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UNICEF Launches Its Flagship Publication Together with Adolescents

Armenian adolescents talking about challenges they face in their lives and opportunities available for them at a press conference in Yerevan.

YEREVAN, 4 March 2011 – Boys and girls aged 15-17 and representing various social backgrounds and provinces of Armenia today talked about their problems and available opportunities during the launch of UNICEF’s  2011 State of the World’s Children Report “Adolescence: an Age of Opportunity” .   

Young spokespersons raised a number of challenges that Armenian adolescents face today and encouraged media representatives to be more active in reporting on those problems.

In particular, among challenges faced by adolescents, young spokespersons singled out problems related to schools and apathy prevailing among children in secondary and high school, quality of education and textbooks, quality of higher education and teaching methodologies at universities, lack of vocational training institutions and difficulties that adolescents with special needs experience in accessing information and obtaining education.

“Apathy prevailing among high school students, high unemployment rates among youth and lack of prospects for self-realization and self-sustainability force many boys and girls of our age to look for opportunities outside Armenia,” young spokespersons said.

Through creative presentations and short videos, boys and girls raised their voices for equality of all children, healthy lifestyle and inadmissibility of selling tobacco and alcohol to children below 18, environment protection and creation of conditions to promote young talents.

Adolescents also challenged assumptions held by representatives of older generation that the generation they represent does not attend libraries and read much of classic and modern literature.

“I did a small research, visiting a number of libraries in Yerevan, and found out that the number of boys and girls registered in libraries has, in fact, grown. I understand that my research is not representative and the situation in rural areas is a lot different, but I think that the assumption that we don’t read at all is wrong,” 16-year old Julia said. 

The press conference was the first in a series of activities that UNICEF implements jointly with the “Future is Yours” non-governmental organization to promote voices of adolescents and youth and encourage their active participation in decision-making processes.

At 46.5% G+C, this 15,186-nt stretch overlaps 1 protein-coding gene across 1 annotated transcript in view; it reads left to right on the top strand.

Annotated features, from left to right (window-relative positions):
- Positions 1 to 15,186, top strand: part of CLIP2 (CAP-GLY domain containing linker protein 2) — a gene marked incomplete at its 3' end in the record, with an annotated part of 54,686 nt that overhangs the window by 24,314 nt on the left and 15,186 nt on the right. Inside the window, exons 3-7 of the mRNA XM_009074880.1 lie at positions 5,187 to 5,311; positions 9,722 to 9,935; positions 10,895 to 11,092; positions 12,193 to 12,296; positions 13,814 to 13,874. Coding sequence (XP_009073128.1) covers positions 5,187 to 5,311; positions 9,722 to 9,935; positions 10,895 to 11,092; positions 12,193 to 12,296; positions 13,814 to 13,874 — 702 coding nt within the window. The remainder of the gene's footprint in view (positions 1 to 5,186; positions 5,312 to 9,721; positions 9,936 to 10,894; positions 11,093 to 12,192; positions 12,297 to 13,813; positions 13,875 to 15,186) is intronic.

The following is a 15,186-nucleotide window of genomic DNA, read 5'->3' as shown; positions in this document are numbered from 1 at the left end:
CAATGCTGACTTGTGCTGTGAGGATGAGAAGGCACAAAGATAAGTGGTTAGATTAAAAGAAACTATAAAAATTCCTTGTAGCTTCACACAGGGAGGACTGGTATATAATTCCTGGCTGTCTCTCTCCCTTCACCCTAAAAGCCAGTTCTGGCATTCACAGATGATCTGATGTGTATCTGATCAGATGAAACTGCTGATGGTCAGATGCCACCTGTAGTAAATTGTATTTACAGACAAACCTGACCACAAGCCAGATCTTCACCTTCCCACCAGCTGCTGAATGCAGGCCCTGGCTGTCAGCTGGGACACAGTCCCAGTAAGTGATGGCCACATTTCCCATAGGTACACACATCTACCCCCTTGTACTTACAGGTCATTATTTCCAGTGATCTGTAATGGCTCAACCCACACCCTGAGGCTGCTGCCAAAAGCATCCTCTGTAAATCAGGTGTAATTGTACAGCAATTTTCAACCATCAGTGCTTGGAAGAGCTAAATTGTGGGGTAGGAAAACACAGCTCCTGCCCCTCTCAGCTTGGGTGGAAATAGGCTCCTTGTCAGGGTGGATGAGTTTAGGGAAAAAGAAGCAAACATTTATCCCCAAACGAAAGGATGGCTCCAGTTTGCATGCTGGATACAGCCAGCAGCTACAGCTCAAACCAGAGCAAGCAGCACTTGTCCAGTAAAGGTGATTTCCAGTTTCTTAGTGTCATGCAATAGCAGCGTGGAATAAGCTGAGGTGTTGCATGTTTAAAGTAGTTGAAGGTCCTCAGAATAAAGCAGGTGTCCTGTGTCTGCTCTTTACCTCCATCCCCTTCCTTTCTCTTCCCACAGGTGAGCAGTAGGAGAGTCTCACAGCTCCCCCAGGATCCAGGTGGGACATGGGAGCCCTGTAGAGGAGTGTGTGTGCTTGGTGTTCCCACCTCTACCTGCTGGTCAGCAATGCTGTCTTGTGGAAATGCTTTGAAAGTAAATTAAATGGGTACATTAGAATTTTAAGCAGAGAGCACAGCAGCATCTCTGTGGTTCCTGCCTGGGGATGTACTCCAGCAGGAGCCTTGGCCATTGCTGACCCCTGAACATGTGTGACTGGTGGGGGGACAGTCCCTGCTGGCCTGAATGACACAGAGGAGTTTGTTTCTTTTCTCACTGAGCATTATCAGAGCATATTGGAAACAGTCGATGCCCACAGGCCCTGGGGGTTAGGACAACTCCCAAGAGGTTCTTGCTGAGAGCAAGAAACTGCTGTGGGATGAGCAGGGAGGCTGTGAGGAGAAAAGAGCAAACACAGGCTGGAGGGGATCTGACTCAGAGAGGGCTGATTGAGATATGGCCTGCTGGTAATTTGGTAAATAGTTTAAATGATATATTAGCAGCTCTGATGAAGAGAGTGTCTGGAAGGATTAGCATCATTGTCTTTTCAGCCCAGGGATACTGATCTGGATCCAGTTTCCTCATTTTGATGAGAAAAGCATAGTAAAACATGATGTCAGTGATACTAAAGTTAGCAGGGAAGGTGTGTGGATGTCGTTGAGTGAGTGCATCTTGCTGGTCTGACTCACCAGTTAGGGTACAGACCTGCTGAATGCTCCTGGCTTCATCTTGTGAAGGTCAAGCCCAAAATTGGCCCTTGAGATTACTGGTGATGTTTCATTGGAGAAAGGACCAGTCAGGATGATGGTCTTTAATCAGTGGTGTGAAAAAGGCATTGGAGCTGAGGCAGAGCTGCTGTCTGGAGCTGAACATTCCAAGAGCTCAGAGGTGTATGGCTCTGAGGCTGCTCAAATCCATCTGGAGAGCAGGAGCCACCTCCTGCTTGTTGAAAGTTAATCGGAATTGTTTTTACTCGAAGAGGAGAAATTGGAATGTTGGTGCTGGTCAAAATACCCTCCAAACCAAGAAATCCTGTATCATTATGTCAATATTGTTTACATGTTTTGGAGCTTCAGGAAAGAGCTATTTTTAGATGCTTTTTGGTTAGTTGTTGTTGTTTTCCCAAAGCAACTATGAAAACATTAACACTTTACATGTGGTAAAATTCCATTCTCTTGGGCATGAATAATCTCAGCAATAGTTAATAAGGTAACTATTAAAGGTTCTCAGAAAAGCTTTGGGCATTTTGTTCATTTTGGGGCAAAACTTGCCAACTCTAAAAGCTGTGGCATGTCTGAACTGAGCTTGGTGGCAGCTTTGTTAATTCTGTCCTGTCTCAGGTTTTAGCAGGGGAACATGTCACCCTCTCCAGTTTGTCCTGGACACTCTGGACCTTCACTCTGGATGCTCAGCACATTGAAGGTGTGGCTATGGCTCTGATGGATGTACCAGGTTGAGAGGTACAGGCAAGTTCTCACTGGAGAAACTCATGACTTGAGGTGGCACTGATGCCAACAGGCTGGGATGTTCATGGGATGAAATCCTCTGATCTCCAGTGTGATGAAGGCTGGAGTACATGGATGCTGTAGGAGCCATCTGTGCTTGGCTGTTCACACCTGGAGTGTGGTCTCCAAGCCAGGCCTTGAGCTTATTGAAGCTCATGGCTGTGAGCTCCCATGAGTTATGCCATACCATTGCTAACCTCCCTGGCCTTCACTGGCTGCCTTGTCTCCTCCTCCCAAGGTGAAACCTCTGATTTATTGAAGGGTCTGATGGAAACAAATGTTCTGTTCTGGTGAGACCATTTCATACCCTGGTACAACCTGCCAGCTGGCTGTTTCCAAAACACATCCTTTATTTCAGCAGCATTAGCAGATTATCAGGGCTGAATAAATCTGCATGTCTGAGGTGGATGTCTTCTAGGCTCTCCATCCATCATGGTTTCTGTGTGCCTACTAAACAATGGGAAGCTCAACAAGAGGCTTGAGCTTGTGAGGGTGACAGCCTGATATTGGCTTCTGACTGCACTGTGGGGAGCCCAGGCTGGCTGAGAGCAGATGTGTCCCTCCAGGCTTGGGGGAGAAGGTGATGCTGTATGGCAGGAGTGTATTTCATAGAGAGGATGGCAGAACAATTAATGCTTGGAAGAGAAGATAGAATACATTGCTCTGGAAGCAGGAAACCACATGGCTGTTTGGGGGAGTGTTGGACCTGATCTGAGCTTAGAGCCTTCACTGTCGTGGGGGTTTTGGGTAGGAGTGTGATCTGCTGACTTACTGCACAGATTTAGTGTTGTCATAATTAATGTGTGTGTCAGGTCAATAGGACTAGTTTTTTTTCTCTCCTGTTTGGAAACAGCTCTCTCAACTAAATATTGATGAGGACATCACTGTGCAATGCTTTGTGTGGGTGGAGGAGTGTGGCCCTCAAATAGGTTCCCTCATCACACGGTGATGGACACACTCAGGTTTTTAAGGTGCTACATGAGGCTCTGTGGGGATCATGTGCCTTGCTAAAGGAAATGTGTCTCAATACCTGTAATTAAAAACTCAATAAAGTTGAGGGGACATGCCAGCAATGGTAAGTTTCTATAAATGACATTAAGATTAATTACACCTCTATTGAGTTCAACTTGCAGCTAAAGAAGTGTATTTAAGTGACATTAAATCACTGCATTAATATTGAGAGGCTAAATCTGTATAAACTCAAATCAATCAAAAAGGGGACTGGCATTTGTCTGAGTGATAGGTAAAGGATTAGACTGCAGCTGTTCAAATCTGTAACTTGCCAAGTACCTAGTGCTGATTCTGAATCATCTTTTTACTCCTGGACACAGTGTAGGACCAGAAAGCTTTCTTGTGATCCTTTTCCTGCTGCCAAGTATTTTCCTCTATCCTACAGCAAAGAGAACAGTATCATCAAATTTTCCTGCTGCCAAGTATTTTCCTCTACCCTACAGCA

Following this event, adolescents who participated in this initiative will organize events and presentations in their schools, universities and communities and devise small projects where they can be agents of social change.

Key Facts on adolescents in Armenia

In 2009, there were an estimated 1.2 billion adolescents in the world, forming around 18 per cent of the global population. An adolescent is defined as an individual aged 10-19 by the UN.

The vast majority of the world’s adolescents – 88 per cent – live in developing countries.

According to the Statistical Book of Armenia, in 2010 there were an estimated 500,000 adolescents in Armenia, which represent 15 per cent of the total population of Armenia. The majority of adolescents in Armenia – 58.7% live in urban areas.

According to the Ministry of Labour and Social Issues estimates that there are 5,030 adolescents with special needs in Armenia.

According to UNICEF study “School Wastage Study Focusing on Student Absenteeism in Armenia”, students in higher grades are more likely to be absent from school or drop out of school than students in lower grades.

Another study conducted by UNICEF on child labour, demonstrated that around 5 per cent of children aged 7-18 were involved in some kind of work in Armenia and one third of those children were below 14 years – the minimum age for admission to employment according to the Armenian Labour Code.

As of 31 January 2011, there were 11 cases of HIV among persons aged 15-19 years. 



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